Research Papers

Steady/Unsteady Reynolds-Averaged Navier–Stokes and Large Eddy Simulations of a Turbine Blade at High Subsonic Outlet Mach Number

[+] Author and Article Information
Thomas Léonard

SAFRAN – Turbomeca,
Bordes Cedex 1 64511, France

Laurent Y. M. Gicquel, Nicolas Gourdain

Computational Fluid Dynamics Team,
42 Avenue G. Coriolis,
Toulouse Cedex 1 31057, France

Florent Duchaine

Computational Fluid Dynamics Team,
42 Avenue G. Coriolis,
Toulouse Cedex 1 31057, France
e-mail: florent.duchaine@cerfacs.fr

Sensitivity to the exit boundary condition treatment and relative position from the blade trailing edge has been specifically studied. The current results provide the best solution as discussed in a dedicated article under review.

Without points inside the viscous sublayer (i.e., y+ < 1) and without appropriate functions, the k–ω turbulence model cannot be guaranteed to predict the isentropic Mach number.

The spectral analysis relies on a time series of 3 ms obtained for a numerical and experimental probes located at x/cax = 0.933 and pictured in Fig. 16(g). Note that this duration corresponds approximately to 20 cycles of the wake shedding.

Corresponding to a converged simulation for RANS and a temporal integration of 10 ms for LES (note that around 40 ms are needed to pass the transient phase).

1Corresponding author.

Contributed by the International Gas Turbine Institute (IGTI) of ASME for publication in the JOURNAL OF TURBOMACHINERY. Manuscript received October 12, 2010; final manuscript received August 26, 2014; published online October 28, 2014. Assoc. Editor: Beth Wisler.

J. Turbomach 137(4), 041001 (Oct 28, 2014) (10 pages) Paper No: TURBO-10-1188; doi: 10.1115/1.4028493 History: Received October 12, 2010; Revised August 26, 2014

Reynolds-averaged Navier–Stokes (RANS), unsteady RANS (URANS), and large eddy simulation (LES) numerical approaches are clear candidates for the understanding of turbine blade flows. For such blades, the flow unsteady nature appears critical in certain situations and URANS or LES should provide more physical understanding as illustrated here for a laboratory high outlet subsonic Mach blade specifically designed to ease numerical validation. Although RANS offers good estimates of the mean isentropic Mach number and boundary layer thickness, LES and URANS are the only approaches that reproduce the trailing edge flow. URANS predicts the mean trailing edge wake but only LES offers a detailed view of the flow. Indeed, LESs identify flow phenomena in agreement with the experiment, with sound waves emitted from the trailing edge separation point that propagate upstream and interact with the lower blade suction side.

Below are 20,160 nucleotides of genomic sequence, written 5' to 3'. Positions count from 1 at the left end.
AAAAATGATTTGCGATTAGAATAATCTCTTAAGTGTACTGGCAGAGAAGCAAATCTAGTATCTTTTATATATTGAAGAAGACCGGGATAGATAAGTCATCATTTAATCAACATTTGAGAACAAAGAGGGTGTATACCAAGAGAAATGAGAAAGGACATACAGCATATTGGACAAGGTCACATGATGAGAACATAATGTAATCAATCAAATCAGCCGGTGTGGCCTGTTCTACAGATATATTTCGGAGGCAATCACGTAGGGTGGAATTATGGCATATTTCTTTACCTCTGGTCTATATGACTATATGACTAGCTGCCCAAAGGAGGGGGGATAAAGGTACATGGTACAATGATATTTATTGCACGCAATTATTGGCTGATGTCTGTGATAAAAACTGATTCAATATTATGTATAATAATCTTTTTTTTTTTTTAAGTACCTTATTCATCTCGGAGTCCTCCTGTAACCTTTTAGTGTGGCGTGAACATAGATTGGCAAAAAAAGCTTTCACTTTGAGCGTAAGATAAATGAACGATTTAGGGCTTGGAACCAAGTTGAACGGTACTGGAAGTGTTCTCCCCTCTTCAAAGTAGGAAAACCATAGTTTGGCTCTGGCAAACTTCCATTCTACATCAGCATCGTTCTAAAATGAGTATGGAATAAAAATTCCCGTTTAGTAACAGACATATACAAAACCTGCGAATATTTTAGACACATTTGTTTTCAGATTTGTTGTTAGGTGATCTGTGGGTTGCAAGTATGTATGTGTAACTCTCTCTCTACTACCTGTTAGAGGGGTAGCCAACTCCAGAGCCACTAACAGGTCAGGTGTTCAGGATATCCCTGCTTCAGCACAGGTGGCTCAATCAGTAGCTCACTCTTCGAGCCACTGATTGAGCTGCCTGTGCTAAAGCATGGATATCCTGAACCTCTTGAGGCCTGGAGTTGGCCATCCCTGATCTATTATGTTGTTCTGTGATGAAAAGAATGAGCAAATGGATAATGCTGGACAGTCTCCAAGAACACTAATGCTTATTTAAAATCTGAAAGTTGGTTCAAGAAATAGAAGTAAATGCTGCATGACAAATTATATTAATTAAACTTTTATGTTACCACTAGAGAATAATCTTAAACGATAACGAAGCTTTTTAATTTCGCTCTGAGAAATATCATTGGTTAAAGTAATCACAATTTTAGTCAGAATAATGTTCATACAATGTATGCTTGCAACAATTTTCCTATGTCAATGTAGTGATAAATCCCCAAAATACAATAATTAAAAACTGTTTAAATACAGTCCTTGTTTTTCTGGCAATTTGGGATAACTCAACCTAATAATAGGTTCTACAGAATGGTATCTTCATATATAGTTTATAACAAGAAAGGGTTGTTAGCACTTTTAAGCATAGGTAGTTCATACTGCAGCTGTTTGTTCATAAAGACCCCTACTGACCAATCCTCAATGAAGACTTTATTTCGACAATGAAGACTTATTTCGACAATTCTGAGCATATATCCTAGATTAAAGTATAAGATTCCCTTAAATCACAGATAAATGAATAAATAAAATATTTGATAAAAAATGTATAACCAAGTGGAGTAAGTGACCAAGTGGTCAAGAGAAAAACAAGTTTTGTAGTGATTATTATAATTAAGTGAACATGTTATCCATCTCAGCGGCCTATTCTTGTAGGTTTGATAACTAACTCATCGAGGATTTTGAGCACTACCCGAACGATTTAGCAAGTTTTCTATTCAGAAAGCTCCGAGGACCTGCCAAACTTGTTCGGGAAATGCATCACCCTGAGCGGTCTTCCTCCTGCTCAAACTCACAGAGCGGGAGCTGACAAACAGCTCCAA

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Fig. 1

Blade design (a) as experimentally studied by Refs. [9] and [10] and (b) expected flow features and available measurement stations [9,10]

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Fig. 2

Conceptual representation of the turbulent information to be supplied in (a) RANS or URANS and (b) LES in the context of a turbulent isotropic flow

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Fig. 3

Computational domain retained for all RANS, URANS, and LES predictions

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Fig. 4

Typical mesh topology used for RANS, URANS, and LES

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Fig. 5

Norm of the density gradient as obtained by use of (a) RANS, (b) URANS, (c) LES at given instants, and (d) a direct view at the trailing edge flow dynamics as seen in the experiment [9,10]

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Fig. 6

Temporal mean solution as obtained by use of (a) URANS and (b) LES. Note that both results can be directly compared to Fig. 5(a).

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Fig. 7

Mean isentropic Mach distribution along the blade wall predicted numerically and measured in the experiment

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Fig. 8

Mean pressure distribution along the blade trailing edge as predicted numerically and measured in the experiment

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Fig. 9

Temporal evolution of the axial velocity component in the wake of the blade

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Fig. 10

Mesh point distribution for the (a) structured and (b) unstructured meshes

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Fig. 11

Typical snapshot of the density gradient obtained with the block-structured meshes: (a) H1 and (b) H2

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Fig. 12

Typical snapshot of the density gradient obtained with the unstructured meshes: (a) T1, (b) T2, and (c) T3

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Fig. 13

Mean isentropic Mach distribution along the blade wall and as a function of the mesh resolution: (a) structured and (b) unstructured meshes

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Fig. 14

Mean boundary layer profiles as a function of the mesh resolution: (a) and (b) structured and (c) and (d) unstructured meshes. The two sides of the blade are presented: (a) and (c) for the suction side and (b) and (d) for the pressure side.

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Fig. 15

Mean trailing edge pressure profile as a function of the mesh resolution: (a) structured and (b) unstructured meshes

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Fig. 16

Unsteady pressure signal comparisons as issued by structured and unstructured LES at positions along the blade wall




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